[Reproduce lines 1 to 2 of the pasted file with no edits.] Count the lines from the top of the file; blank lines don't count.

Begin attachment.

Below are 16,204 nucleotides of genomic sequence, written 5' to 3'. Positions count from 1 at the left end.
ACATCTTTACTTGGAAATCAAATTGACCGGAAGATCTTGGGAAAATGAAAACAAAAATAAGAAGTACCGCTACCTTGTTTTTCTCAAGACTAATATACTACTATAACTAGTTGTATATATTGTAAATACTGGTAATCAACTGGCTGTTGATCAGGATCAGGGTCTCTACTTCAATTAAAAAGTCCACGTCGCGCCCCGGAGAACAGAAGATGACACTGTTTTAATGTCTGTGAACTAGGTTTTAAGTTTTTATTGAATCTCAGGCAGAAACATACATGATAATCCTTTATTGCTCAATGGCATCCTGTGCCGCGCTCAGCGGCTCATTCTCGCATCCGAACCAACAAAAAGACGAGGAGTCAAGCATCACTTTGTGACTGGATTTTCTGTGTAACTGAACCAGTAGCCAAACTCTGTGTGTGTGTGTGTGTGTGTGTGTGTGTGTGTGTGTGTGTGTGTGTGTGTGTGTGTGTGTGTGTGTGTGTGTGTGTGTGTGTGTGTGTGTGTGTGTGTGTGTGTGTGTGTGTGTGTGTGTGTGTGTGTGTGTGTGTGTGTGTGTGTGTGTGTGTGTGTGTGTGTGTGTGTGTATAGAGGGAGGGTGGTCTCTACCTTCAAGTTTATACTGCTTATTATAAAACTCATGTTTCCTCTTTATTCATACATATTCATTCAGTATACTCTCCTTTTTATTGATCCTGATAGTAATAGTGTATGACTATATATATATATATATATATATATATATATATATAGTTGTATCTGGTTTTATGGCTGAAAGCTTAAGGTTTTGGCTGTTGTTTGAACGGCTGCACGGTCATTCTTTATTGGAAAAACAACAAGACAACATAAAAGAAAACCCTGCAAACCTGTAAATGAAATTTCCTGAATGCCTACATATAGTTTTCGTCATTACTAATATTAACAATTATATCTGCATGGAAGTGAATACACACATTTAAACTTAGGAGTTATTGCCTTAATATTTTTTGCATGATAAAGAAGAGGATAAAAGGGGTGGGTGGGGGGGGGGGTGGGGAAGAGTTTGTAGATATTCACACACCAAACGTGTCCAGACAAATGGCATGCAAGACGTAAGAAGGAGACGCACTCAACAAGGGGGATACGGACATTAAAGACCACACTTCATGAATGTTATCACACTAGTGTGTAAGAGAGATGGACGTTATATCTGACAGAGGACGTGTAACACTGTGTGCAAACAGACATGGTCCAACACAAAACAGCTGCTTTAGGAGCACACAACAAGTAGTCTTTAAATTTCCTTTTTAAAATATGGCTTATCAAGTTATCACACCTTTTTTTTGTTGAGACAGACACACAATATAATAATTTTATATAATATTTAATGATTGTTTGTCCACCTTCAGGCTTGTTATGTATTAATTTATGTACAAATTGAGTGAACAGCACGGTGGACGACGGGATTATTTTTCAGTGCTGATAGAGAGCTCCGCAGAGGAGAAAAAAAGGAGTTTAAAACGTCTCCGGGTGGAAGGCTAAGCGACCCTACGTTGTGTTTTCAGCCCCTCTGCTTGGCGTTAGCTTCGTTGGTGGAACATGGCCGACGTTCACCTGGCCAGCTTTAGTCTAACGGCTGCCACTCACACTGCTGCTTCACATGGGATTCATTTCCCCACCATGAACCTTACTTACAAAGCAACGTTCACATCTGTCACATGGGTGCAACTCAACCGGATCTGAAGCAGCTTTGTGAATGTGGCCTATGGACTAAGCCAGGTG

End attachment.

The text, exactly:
Below are 16,204 nucleotides of genomic sequence, written 5' to 3'. Positions count from 1 at the left end.
ACATCTTTACTTGGAAATCAAATTGACCGGAAGATCTTGGGAAAATGAAAACAAAAATAAGAAGTACCGCTACCTTGTTTTTCTCAAGACTAATATACTACTATAACTAGTTGTATATATTGTAAATACTGGTAATCAACTGGCTGTTGATCAGGATCAGGGTCTCTACTTCAATTAAAAAGTCCACGTCGCGCCCCGGAGAACAGAAGATGACACTGTTTTAATGTCTGTGAACTAGGTTTTAAGTTTTTATTGAATCTCAGGCAGAAACATACATGATAATCCTTTATTGCTCAATGGCATCCTGTGCCGCGCTCAGCGGCTCATTCTCGCATCCGAACCAACAAAAAGACGAGGAGTCAAGCATCACTTTGTGACTGGATTTTCTGTGTAACTGAACCAGTAGCCAAACTCTGTGTGTGTGTGTGTGTGTGTGTGTGTGTGTGTGTGTGTGTGTGTGTGTGTGTGTGTGTGTGTGTGTGTGTGTGTGTGTGTGTGTGTGTGTGTGTGTGTGTGTGTGTGTGTGTGTGTGTGTGTGTGTGTGTGTGTGTGTGTGTGTGTGTGTGTGTGTGTGTGTGTGTGTGTGTATAGAGGGAGGGTGGTCTCTACCTTCAAGTTTATACTGCTTATTATAAAACTCATGTTTCCTCTTTATTCATACATATTCATTCAGTATACTCTCCTTTTTATTGATCCTGATAGTAATAGTGTATGACTATATATATATATATATATATATATATATATATATAGTTGTATCTGGTTTTATGGCTGAAAGCTTAAGGTTTTGGCTGTTGTTTGAACGGCTGCACGGTCATTCTTTATTGGAAAAACAACAAGACAACATAAAAGAAAACCCTGCAAACCTGTAAATGAAATTTCCTGAATGCCTACATATAGTTTTCGTCATTACTAATATTAACAATTATATCTGCATGGAAGTGAATACACACATTTAAACTTAGGAGTTATTGCCTTAATATTTTTTGCATGATAAAGAAGAGGATAAAAGGGGTGGGTGGGGGGGGGGGTGGGGAAGAGTTTGTAGATATTCACACACCAAACGTGTCCAGACAAATGGCATGCAAGACGTAAGAAGGAGACGCACTCAACAAGGGGGATACGGACATTAAAGACCACACTTCATGAATGTTATCACACTAGTGTGTAAGAGAGATGGACGTTATATCTGACAGAGGACGTGTAACACTGTGTGCAAACAGACATGGTCCAACACAAAACAGCTGCTTTAGGAGCACACAACAAGTAGTCTTTAAATTTCCTTTTTAAAATATGGCTTATCAAGTTATCACACCTTTTTTTTGTTGAGACAGACACACAATATAATAATTTTATATAATATTTAATGATTGTTTGTCCACCTTCAGGCTTGTTATGTATTAATTTATGTACAAATTGAGTGAACAGCACGGTGGACGACGGGATTATTTTTCAGTGCTGATAGAGAGCTCCGCAGAGGAGAAAAAAAGGAGTTTAAAACGTCTCCGGGTGGAAGGCTAAGCGACCCTACGTTGTGTTTTCAGCCCCTCTGCTTGGCGTTAGCTTCGTTGGTGGAACATGGCCGACGTTCACCTGGCCAGCTTTAGTCTAACGGCTGCCACTCACACTGCTGCTTCACATGGGATTCATTTCCCCACCATGAACCTTACTTACAAAGCAACGTTCACATCTGTCACATGGGTGCAACTCAACCGGATCTGAAGCAGCTTTGTGAATGTGGCCTATGGACTAAGCCAGGTG